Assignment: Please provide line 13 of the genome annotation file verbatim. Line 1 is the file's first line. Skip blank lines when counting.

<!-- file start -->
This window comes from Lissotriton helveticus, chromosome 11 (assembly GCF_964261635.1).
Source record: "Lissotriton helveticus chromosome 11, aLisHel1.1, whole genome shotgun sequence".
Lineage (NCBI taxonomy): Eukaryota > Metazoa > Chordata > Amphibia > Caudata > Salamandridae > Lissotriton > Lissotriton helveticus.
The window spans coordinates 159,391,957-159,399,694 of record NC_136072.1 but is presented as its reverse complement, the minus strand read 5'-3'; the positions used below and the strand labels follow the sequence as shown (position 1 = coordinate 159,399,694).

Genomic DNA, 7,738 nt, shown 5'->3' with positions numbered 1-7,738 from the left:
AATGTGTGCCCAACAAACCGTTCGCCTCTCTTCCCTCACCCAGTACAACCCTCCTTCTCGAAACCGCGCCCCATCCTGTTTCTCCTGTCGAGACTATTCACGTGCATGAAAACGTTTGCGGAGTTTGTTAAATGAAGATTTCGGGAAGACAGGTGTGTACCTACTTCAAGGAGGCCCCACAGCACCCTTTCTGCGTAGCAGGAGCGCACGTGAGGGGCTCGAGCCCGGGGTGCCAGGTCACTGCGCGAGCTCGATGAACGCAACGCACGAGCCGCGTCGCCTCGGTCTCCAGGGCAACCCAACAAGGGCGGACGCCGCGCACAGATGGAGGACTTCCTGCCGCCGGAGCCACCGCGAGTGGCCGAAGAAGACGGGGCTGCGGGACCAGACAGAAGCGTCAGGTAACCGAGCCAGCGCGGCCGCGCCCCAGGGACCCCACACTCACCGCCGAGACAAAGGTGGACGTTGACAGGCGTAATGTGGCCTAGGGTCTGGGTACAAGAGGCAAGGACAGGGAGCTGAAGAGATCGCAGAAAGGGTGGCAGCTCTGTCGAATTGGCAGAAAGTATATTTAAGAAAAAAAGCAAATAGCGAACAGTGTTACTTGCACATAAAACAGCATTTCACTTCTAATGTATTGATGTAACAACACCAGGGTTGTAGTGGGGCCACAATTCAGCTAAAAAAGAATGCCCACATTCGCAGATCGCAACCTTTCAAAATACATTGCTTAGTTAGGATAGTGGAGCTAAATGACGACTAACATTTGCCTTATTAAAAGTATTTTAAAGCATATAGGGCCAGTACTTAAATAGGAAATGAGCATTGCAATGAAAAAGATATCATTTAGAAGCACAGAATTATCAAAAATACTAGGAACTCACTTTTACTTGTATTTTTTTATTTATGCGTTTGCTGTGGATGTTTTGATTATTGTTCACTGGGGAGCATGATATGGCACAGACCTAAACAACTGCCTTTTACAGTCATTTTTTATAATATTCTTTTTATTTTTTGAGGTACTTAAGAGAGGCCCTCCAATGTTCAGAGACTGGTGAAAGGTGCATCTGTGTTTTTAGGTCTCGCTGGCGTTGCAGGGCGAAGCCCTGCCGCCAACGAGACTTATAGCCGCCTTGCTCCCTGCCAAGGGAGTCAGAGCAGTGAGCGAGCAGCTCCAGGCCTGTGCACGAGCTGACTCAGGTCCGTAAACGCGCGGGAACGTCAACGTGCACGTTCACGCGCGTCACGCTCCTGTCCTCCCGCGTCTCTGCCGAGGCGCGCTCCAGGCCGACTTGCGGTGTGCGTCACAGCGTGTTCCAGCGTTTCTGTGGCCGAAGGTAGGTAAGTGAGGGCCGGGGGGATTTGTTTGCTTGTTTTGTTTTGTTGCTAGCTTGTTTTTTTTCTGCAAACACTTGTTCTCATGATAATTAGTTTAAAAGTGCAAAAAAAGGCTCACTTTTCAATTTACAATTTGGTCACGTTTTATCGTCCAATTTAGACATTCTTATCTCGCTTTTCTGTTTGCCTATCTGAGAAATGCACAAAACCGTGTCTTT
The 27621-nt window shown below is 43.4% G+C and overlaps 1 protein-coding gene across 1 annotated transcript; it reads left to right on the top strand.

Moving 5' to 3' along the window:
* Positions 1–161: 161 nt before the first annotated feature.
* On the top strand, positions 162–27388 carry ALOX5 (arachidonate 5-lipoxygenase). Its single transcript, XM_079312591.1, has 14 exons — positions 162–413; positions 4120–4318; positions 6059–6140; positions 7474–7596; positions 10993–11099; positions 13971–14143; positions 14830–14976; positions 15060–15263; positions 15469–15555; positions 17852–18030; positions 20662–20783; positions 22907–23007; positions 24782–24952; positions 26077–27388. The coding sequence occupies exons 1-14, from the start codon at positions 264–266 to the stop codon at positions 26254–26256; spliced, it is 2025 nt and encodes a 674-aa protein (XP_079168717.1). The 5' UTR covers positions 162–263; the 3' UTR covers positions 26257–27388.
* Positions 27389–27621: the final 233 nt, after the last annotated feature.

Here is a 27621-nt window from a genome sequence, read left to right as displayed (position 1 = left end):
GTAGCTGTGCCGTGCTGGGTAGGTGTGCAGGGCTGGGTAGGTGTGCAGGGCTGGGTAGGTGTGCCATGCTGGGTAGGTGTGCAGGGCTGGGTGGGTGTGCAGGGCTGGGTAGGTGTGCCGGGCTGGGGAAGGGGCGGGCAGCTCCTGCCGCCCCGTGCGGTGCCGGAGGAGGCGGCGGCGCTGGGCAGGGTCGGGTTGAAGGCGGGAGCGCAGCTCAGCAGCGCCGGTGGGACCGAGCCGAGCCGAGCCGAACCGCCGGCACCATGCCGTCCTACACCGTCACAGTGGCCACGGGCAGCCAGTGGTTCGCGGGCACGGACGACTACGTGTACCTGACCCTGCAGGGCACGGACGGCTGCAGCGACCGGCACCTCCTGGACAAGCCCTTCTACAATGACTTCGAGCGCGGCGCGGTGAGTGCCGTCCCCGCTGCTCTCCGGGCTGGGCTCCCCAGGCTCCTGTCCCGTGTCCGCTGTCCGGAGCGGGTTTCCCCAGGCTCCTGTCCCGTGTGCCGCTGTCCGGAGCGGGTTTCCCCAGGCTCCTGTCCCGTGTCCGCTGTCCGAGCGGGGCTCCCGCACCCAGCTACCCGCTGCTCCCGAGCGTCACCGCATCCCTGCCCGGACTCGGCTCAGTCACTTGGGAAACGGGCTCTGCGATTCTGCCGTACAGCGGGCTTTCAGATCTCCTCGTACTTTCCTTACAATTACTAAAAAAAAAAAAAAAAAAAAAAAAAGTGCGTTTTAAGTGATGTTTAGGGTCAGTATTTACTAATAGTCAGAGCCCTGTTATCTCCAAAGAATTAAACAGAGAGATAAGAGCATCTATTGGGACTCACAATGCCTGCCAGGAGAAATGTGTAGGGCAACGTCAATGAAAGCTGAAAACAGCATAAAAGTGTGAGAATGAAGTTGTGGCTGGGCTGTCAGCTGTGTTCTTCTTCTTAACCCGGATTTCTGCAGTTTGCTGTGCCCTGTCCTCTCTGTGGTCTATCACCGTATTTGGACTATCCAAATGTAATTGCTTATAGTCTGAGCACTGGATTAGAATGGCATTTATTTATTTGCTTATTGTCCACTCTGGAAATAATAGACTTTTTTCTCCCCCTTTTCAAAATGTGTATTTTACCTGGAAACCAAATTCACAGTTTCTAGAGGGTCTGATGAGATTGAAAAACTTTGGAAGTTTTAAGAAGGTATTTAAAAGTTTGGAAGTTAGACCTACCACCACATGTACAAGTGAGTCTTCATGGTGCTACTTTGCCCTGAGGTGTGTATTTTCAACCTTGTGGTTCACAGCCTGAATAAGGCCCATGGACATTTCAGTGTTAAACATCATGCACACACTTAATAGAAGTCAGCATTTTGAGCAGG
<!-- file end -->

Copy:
GTAGCTGTGCCGTGCTGGGTAGGTGTGCAGGGCTGGGTAGGTGTGCAGGGCTGGGTAGGTGTGCCATGCTGGGTAGGTGTGCAGGGCTGGGTGGGTGTGCAGGGCTGGGTAGGTGTGCCGGGCTGGGGAAGGGGCGGGCAGCTCCTGCCGCCCCGTGCGGTGCCGGAGGAGGCGGCGGCGCTGGGCAGGGTCGGGTTGAAGGCGGGAGCGCAGCTCAGCAGCGCCGGTGGGACCGAGCCGAGCCGAGCCGAACCGCCGGCACCATGCCGTCCTACACCGTCACAGTGGCCACGGGCAGCCAGTGGTTCGCGGGCACGGACGACTACGTGTACCTGACCCTGCAGGGCACGGACGGCTGCAGCGACCGGCACCTCCTGGACAAGCCCTTCTACAATGACTTCGAGCGCGGCGCGGTGAGTGCCGTCCCCGCTGCTCTCCGGGCTGGGCTCCCCAGGCTCCTGTCCCGTGTCCGCTGTCCGGAGCGGGTTTCCCCAGGCTCCTGTCCCGTGTGCCGCTGTCCGGAGCGGGTTTCCCCAGGCTCCTGTCCCGTGTCCGCTGTCCGAGCGGGGCTCCCGCACCCAGCTACCCGCTGCTCCCGAGCGTCACCGCATCCCTGCCCGGACTCGGCTCAGTCACTTGGGAAACGGGCTCTGCGATTCTGCCGTACAGCGGGCTTTCAGATCTCCTCGTACTTTCCTTACAATTACTAAAAAAAAAAAAAAAAAAAAAAAAAGTGCGTTTTAAGTGATGTTTAGGGTCAGTATTTACTAATAGTCAGAGCCCTGTTATCTCCAAAGAATTAAACAGAGAGATAAGAGCATCTATTGGGACTCACAATGCCTGCCAGGAGAAATGTGTAGGGCAACGTCAATGAAAGCTGAAAACAGCATAAAAGTGTGAGAATGAAGTTGTGGCTGGGCTGTCAGCTGTGTTCTTCTTCTTAACCCGGATTTCTGCAGTTTGCTGTGCCCTGTCCTCTCTGTGGTCTATCACCGTATTTGGACTATCCAAATGTAATTGCTTATAGTCTGAGCACTGGATTAGAATGGCATTTATTTATTTGCTTATTGTCCACTCTGGAAATAATAGACTTTTTTCTCCCCCTTTTCAAAATGTGTATTTTACCTGGAAACCAAATTCACAGTTTCTAGAGGGTCTGATGAGATTGAAAAACTTTGGAAGTTTTAAGAAGGTATTTAAAAGTTTGGAAGTTAGACCTACCACCACATGTACAAGTGAGTCTTCATGGTGCTACTTTGCCCTGAGGTGTGTATTTTCAACCTTGTGGTTCACAGCCTGAATAAGGCCCATGGACATTTCAGTGTTAAACATCATGCACACACTTAATAGAAGTCAGCATTTTGAGCAGG